10:37pm PT by Scott Feinberg
Oscars: Julian Assange Doc Becomes Clear Frontrunner
In 2014, from the moment the credits began to roll following the first screening of Laura Poitras' Edward Snowden doc Citizenfour at the New York Film Festival, the best documentary feature Oscar race was over. How could the filmmaker possibly follow — let alone top — that doc, which wowed critics, shocked audiences and won not only an Oscar, but every other major award leading up to it?
This week, we got our answer. On April 30, Poitras' latest doc, Risk, about WikiLeaks founder and chief Julian Assange, had its New York premiere at the Whitney Museum of Art, two days after a screening in Los Angeles that was effectively its world premiere, since the version of the film that screened at the 2016 Cannes Film Festival bears little resemblance to this one. And, in this form, Risk is every bit the doc and awards contender that Citizenfour was.
Following Citizenfour, the unveiling of any Poitras film is going to be an event, which might explain the heavy turnout of doc-world filmmakers and tastemakers at Risk's first Big Apple screening — among them, documentarians like Liz Garbus, Alex Gibney and Matt Heineman, as well as Libby Geist, vp and executive producer of ESPN Films and ESPN's 30 for 30 docuseries. Prior to the screening, brief remarks were offered by Tom Quinn, the co-chief, with Tim League, of Neon, the new company handling Risk's theatrical distribution (it opens in 35 theaters May 4, including several in New York and Los Angeles, which will qualify it for Oscar consideration); Quinn, who is the former co-chief, with Jason Janego, of Radius, the company that handled Citizenfour's theatrical distribution, revealed that Poitras hasn't stopped working on Risk since Cannes and, in fact, tinkered with it right up until she screened it last week for him and execs from Showtime (which will air it on TV following its theatrical run).
The film itself begins with a jaw-dropper: it's amazing enough to see Poitras' camera inside Assange's tightly guarded world, but in viewing footage dating back to 2011, one realizes that Poitras had been working on Risk before, during and after Citizenfour. One of the things that made Citizenfour incredible was that people hadn't really heard much of anything from Snowden prior to the doc, but the doc itself was concentrated on just a few days in his company while he was on the run. Risk, conversely, centers around a man whose face and voice and ideas are widely known the world over — he's certainly not press-shy — but does so over seven years, several of which he spends holed up in the Ecuadorian embassy in London, which actually results in him revealing far more about himself than even he imagined he would. During a post-screening Q&A, Poitras told me that Assange, upon being shown a rough cut of the film, severed their relationship: "We're not speaking right now. He said the film was a severe threat to his freedom and he was forced to treat it that way now."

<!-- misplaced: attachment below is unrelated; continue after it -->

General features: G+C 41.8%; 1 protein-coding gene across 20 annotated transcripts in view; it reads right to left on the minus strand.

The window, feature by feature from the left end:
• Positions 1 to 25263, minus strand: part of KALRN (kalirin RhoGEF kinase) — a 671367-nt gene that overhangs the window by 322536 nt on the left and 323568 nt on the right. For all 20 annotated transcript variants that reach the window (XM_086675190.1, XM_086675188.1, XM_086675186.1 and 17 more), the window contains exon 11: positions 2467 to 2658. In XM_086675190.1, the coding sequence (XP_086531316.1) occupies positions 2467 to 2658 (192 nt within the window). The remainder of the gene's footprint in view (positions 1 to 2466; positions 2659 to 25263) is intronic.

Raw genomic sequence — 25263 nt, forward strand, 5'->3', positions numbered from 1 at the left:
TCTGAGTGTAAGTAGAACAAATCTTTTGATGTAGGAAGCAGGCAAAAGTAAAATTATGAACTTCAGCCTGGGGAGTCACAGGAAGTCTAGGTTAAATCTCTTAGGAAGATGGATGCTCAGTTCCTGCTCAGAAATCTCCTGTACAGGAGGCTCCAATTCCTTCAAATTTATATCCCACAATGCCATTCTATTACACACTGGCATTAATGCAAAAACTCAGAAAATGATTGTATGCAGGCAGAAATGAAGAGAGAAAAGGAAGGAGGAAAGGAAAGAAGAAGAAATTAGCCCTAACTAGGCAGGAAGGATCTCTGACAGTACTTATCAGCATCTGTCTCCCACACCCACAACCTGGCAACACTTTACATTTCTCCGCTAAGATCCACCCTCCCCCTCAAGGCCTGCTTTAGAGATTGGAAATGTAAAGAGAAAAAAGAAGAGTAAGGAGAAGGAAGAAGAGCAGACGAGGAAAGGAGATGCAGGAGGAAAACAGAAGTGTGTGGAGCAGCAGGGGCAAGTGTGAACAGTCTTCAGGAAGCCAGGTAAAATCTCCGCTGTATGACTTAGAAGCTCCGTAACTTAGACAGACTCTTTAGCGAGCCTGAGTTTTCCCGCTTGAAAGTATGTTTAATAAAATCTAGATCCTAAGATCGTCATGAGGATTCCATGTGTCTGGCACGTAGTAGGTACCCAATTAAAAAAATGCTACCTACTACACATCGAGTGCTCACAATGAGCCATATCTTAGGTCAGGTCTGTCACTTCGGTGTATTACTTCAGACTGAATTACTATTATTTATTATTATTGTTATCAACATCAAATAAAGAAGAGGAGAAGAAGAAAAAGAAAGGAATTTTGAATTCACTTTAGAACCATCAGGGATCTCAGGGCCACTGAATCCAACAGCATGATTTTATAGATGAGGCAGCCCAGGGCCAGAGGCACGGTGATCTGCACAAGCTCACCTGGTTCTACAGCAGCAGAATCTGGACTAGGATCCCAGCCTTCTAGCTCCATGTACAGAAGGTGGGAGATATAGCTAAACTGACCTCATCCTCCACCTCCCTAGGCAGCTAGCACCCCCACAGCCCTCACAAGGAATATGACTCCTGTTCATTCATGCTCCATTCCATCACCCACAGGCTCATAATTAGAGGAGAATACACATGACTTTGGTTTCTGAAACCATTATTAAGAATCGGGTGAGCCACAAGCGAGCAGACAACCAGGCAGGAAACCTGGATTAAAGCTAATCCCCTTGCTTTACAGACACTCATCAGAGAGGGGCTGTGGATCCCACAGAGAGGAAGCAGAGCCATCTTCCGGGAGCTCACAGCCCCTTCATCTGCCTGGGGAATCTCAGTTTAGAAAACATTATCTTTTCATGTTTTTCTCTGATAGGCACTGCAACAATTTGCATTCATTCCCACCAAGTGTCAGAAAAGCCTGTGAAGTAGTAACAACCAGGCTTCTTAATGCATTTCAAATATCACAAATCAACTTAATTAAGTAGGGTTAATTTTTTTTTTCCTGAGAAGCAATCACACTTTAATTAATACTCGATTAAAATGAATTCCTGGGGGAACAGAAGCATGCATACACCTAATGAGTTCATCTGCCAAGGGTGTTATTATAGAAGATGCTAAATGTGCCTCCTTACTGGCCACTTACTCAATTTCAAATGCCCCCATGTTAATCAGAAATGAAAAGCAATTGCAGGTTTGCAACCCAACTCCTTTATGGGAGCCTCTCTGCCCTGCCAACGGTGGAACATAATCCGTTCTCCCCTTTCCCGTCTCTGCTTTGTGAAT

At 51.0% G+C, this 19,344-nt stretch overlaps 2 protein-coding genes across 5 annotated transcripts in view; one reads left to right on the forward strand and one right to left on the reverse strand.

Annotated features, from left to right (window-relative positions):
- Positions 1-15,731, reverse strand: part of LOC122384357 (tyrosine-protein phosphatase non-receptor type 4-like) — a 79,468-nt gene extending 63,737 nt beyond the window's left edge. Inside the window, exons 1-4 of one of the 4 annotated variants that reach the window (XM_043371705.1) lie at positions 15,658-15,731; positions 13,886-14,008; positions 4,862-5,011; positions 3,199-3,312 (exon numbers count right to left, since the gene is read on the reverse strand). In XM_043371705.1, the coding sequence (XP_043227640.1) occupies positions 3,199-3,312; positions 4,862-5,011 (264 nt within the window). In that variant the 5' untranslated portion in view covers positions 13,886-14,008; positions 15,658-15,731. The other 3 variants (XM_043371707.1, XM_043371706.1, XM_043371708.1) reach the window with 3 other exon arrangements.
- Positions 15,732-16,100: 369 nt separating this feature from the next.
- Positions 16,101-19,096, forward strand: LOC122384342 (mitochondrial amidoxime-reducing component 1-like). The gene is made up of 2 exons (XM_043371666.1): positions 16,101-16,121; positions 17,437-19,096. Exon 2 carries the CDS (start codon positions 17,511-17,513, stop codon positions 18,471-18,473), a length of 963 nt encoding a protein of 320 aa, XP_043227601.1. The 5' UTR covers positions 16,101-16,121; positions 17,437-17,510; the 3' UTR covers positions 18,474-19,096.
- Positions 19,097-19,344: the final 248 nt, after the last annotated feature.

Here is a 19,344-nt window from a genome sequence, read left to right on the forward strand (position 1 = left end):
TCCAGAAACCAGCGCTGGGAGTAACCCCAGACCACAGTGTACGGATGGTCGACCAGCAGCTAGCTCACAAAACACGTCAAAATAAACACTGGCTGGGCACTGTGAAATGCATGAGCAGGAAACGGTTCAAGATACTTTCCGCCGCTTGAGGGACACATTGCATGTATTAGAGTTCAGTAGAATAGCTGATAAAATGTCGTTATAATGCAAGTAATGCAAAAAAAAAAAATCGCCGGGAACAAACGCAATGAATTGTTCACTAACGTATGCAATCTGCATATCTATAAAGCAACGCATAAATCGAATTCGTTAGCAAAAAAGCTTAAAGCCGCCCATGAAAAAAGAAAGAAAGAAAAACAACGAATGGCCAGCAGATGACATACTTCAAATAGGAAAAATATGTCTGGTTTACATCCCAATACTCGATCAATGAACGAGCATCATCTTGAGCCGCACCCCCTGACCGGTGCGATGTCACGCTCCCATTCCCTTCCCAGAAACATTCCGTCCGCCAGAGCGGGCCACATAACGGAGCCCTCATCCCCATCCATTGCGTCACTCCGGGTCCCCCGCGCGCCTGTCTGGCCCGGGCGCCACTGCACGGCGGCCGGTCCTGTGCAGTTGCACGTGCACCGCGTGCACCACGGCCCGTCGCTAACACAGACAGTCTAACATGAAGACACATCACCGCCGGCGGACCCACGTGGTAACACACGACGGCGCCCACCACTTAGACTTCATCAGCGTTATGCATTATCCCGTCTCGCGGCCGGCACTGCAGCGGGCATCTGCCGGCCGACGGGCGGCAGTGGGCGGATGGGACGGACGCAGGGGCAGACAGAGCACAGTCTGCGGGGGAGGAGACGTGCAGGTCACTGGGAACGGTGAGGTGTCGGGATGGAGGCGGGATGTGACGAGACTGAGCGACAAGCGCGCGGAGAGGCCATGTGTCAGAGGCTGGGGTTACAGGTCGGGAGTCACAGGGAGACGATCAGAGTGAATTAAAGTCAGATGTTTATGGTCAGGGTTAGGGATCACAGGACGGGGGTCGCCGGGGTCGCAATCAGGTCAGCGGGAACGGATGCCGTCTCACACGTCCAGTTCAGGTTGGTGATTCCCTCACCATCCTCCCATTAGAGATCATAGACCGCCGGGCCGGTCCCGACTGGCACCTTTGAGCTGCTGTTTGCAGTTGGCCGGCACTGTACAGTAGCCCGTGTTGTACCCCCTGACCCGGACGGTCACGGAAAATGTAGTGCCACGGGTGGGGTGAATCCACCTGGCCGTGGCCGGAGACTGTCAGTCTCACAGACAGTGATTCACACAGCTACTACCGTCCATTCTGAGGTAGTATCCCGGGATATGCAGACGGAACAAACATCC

What about this film might Assange not like? To be sure, footage that shows the unbecoming ways in which he discussed and strategized against the women whose accusations of rape caused him the legal troubles in Sweden that forced him into hiding in the first place. Additionally, footage of the extent of his narcissism and paranoia. There also are voiceover interjections by Poitras, including one where she says she grew to distrust Assange, and another revealing that Assange became jealous when she turned her attention to Snowden and refused to share with him information that Snowden had shared with her. And, on top of that, footage that chronicles bizarre behavior by some of Assange's WikiLeaks associates, from Sarah Harrison, who may or may not be his girlfriend but seems to worship him like a cult leader, to Jacob Appelbaum, who ends up being forced out of his day job and stopped cooperating with the documentary after he, too, is accused of sexual impropriety. (Poitras, to her credit, discloses in the film that she dated Appelbaum in 2014, and acknowledged during the Q&A that WikiLeaks, like many organizations, clearly has had some "fucked-up gender politics.")
But, regardless of how Assange regards the film, it is no hit-job. In its title and tone, it acknowledges and applauds the massive sacrifices and gambles that Assange and his WikiLeaks associates have made for a cause they clearly believe in. And, during the post-screening Q&A, Poitras seemed to defend Assange's WikiLeaks activities, calling the organization's leaks during the 2016 Democratic National Convention, which may have helped to cost Hillary Clinton the presidency, "newsworthy," and saying in response to the Trump Administration's recent threats to bring him to justice, "He's a publisher, so I think journalists should be very concerned with things that are being said now."
When I asked her if she thought there was some sort of a secret relationship between Assange and Russia — Snowden, through Assange's help, wound up in Russia, WikiLeaks' dumps during the run-up to the 2016 presidential election seemed to benefit only the candidate who was sympathetic to Russia, and Assange has made a point of stating that the DNC leaks did not emanate from Russia when he usually doesn't know where his information comes from — she dismissed that idea. "I think Julian publishes information," she said. "If he had Trump's tax returns, we'd have seen them by now. He's not going to withhold information."